Though we may not always count it a blessing, God knows our every thought, every desire, every emotion. It is impossible to hide anything from Him (Hebrews 4:13). The beauty in truly understanding this is that we may as well be totally honest with Him, telling Him everything, because He already knows the deepest intents of our hearts!
He sees the tender feelings we have toward the plights of others and our desire to help. He notes the patience, forbearance, and true outgoing concern we have for the brethren in the church. He knows the deep love we have for those who request our prayers for their healing. He observes our sighing and crying over the wretched world we live in (see Ezekiel 9:4).
Conversely, He also sees when we are being self-centered, pigheadedly pursuing our own desires, and justifying what we want as opposed to what is right and good in His sight. He notices when we ignore the needs of others. He surely must shake His head in shame when we excuse ourselves for not doing what we know to be righteous.
God is acutely aware of our attitudes when approaching His throne. He discerns whether we consider time spent in conversation with Him to be of great value, or whether we are just going through the motions. Because He knows what we are going through at all times, He knows when we are harboring grudges, doubts, malice, lust, impatience, covetousness, and any other carnal motivation against another. Certainly, He realizes that we will not be at our best every time we enter His presence, but He can tell when we are distracted or disinterested.
God is shaping us for future offices in His Kingdom, and He learns a great deal about us as we come before Him in prayer. He truly does listen to what we bring before Him, but He always considers our heart and our reasoning in His response to us.
This does not mean that we have to pray perfectly every time, having every word and rationale in its proper place, although doing so should be our goal. Romans 8:26-27 assures us:
Likewise the Spirit also helps in our weaknesses. For we know not what we should pray for as we ought, but the Spirit . . . makes intercession for us with groanings which cannot be uttered. Now He who searches the hearts knows what the mind of the Spirit is, because He [Jesus Christ; see verse 34] makes intercession for the saints according to the will of God.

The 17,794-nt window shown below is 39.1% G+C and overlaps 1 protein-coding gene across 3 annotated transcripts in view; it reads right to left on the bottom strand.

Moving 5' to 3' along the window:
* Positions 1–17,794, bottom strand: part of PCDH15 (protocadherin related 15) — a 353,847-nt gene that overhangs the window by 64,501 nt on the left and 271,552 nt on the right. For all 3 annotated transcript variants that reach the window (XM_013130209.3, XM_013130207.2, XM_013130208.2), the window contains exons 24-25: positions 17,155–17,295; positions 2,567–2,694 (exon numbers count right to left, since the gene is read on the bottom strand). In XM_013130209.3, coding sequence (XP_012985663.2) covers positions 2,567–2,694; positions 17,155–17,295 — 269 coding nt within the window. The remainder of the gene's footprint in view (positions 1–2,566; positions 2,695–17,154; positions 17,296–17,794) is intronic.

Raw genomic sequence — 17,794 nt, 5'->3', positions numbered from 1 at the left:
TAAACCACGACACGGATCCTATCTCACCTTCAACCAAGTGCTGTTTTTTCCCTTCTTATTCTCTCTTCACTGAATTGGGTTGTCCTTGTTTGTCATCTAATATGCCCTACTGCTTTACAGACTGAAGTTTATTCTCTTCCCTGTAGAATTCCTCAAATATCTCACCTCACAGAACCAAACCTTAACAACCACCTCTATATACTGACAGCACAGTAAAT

Even though we might not put every word or thought in its proper place, still the ideas, plans, and attitudes in our prayers are amplified and aided by God's Spirit flowing between God and ourselves, and the Father responds according to His will for us. Paul continues, providing us greater confidence and boldness before God, "And we know that all things work together for good to those who love God, to those who are the called according to His purpose" (verse 28). What joy we should have in knowing that everything will work out splendidly in the end!
John O. Reid (1930-2016)
Out of the Abundance of Our Prayers
A lack of faith is a sign of a weak prayer life. Jesus Christ advises us how to address unbelief—prayer and fasting.
On a human level, how do we build trust, faith, and loyalty? Will we have faith in someone we do not know? Can we be loyal to a stranger? We build confidence in others through repeated contact with them over time—close and frequent communication. As we get to know them, to see them in action, to see their characters, we eventually reach a point where we can have trust and faith in them and in their behavior. Is it any different with God?
Prayer provides the repeated and continual contact with God that we need to get to know Him. This sets in motion the process that will lead to faith, to God being willing to give us the gift of faith (Ephesians 2:8). The prayerful person becomes the faithful person, not the other way around. Hebrews 11:6 illustrates this point: "But without faith it is impossible to please Him, for he who comes to God must believe that He is, and that He is a rewarder of those who diligently seek Him."